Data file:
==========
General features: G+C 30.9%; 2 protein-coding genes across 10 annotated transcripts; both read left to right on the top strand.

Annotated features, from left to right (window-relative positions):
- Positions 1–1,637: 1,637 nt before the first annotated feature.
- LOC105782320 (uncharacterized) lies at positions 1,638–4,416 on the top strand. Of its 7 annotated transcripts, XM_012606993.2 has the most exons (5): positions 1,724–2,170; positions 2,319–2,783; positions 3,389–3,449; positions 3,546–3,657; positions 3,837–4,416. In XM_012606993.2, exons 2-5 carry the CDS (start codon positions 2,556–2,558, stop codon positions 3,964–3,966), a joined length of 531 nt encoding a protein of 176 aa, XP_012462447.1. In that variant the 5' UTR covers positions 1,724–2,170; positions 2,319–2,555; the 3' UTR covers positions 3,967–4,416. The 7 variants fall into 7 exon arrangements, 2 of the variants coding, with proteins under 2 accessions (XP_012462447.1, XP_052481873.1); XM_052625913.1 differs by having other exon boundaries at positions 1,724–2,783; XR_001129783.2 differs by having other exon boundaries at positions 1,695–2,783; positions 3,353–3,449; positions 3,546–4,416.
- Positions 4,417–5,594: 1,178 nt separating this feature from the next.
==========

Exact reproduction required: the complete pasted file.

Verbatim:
General features: G+C 30.9%; 2 protein-coding genes across 10 annotated transcripts; both read left to right on the top strand.

Annotated features, from left to right (window-relative positions):
- Positions 1–1,637: 1,637 nt before the first annotated feature.
- LOC105782320 (uncharacterized) lies at positions 1,638–4,416 on the top strand. Of its 7 annotated transcripts, XM_012606993.2 has the most exons (5): positions 1,724–2,170; positions 2,319–2,783; positions 3,389–3,449; positions 3,546–3,657; positions 3,837–4,416. In XM_012606993.2, exons 2-5 carry the CDS (start codon positions 2,556–2,558, stop codon positions 3,964–3,966), a joined length of 531 nt encoding a protein of 176 aa, XP_012462447.1. In that variant the 5' UTR covers positions 1,724–2,170; positions 2,319–2,555; the 3' UTR covers positions 3,967–4,416. The 7 variants fall into 7 exon arrangements, 2 of the variants coding, with proteins under 2 accessions (XP_012462447.1, XP_052481873.1); XM_052625913.1 differs by having other exon boundaries at positions 1,724–2,783; XR_001129783.2 differs by having other exon boundaries at positions 1,695–2,783; positions 3,353–3,449; positions 3,546–4,416.
- Positions 4,417–5,594: 1,178 nt separating this feature from the next.